Drinking Water Regulations: President-elect Biden plans to "accelerate the process to test for and address the presence of lead in drinking water and housing" and to "help protect rural communities from water and air pollution and make water bills affordable." To achieve these goals, the Biden Administration likely will attempt to repeal and replace Trump-era regulations that loosened drinking water protections, including rules drastically reducing the scope of the definition of "waters of the United States," which governs the federal government's Clean Water Act (CWA) permitting jurisdiction. (This is an area where protracted litigation is especially likely.) The administration may also reverse the Trump Administration's summer 2020 rollback of the coal ash discharge rule, which was aimed at protecting drinking water supplies from waste from coal-fired power plants. The administration likely will face numerous legal challenges to its actions. However, the Democratic Congress could use the Congressional Review Act to repeal the rules finalized late in President Trump's term, giving the Biden Administration more room to promulgate stronger drinking water protections.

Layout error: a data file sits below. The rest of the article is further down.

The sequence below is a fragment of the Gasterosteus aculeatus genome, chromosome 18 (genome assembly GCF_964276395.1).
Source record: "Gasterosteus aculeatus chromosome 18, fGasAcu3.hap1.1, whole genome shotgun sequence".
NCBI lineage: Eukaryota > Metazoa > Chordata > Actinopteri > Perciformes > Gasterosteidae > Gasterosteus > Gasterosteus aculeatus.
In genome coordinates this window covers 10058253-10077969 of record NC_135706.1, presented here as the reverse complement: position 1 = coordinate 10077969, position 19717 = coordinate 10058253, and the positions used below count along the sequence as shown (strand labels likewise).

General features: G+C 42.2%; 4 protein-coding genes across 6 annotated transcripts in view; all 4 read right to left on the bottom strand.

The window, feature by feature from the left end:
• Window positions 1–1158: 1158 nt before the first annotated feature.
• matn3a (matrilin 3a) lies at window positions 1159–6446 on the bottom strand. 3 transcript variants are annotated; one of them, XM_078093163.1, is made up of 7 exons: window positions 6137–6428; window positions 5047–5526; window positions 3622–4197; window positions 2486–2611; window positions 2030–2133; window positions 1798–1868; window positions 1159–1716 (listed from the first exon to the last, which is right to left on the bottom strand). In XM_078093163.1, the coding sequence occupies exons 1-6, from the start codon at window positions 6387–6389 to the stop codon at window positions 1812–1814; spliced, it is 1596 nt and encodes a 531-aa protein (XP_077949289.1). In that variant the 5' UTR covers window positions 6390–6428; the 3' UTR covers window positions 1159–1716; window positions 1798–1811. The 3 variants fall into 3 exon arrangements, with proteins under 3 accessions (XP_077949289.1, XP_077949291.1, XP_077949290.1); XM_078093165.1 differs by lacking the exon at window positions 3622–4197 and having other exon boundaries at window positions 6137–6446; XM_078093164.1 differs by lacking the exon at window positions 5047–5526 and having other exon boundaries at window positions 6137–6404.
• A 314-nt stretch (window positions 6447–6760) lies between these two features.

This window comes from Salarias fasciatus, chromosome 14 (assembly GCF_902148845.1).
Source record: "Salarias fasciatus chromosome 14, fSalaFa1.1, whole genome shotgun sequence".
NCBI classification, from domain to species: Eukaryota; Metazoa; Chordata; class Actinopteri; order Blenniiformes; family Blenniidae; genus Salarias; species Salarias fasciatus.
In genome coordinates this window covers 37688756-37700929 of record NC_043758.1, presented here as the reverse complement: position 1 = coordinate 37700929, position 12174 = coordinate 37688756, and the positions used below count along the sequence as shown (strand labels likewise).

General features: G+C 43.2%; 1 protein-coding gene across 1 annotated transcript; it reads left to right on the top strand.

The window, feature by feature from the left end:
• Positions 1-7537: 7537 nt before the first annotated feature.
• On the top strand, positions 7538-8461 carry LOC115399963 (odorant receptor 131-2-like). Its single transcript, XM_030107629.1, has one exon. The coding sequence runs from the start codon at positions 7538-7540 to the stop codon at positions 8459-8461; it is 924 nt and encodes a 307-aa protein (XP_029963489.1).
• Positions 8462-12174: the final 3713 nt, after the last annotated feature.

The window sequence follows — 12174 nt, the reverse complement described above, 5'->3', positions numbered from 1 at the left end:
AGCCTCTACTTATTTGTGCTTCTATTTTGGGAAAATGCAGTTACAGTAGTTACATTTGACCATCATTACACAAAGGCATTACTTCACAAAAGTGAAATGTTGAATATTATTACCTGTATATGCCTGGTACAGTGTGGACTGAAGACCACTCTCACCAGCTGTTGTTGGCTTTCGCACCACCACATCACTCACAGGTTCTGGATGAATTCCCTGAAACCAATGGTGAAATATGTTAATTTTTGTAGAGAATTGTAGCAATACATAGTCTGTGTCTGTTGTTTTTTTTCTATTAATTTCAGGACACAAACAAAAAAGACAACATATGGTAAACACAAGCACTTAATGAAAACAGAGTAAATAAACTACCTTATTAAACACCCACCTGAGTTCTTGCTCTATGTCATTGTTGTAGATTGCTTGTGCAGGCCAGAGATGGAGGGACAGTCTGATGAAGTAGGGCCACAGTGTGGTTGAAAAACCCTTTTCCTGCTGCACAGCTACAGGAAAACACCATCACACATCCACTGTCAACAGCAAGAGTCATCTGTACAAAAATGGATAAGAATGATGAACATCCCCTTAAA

Infrastructure: Even during the coronavirus pandemic, both chambers of the 116th Congress continued to develop and advance bipartisan drinking water infrastructure legislation. The two chambers developed their own versions of the biennial Water Resources Development Act (WRDA) throughout 2020. These bills authorize funding for the civil works program of the Army Corps of Engineers and invest in the nation's water infrastructure, including ports, harbors, and inland waterways. In December 2020, the bill was included in the FY 2021 Consolidated Appropriations Act (H.R. 133), which was enacted late December 2020. The Act emphasizes improving US water resources infrastructure by authorizing the study and construction of Corps projects; investing in the nation's ports, harbors, and inland waterways, including through the Harbor Maintenance Trust Fund; building more resilient communities to mitigate risks from floods and other natural disasters; increasing the Corps' coordination with communities, including minority communities and tribal groups; addressing the water resources needs of communities, especially those vulnerable to flooding and storm damage; and promoting economic and environmental responsibility. Given Congress's history of passing WRDA every two years, the 117th Congress is expected to begin developing a new WRDA for 2022, which may include goals from President-elect Biden's Build Back Better infrastructure plan.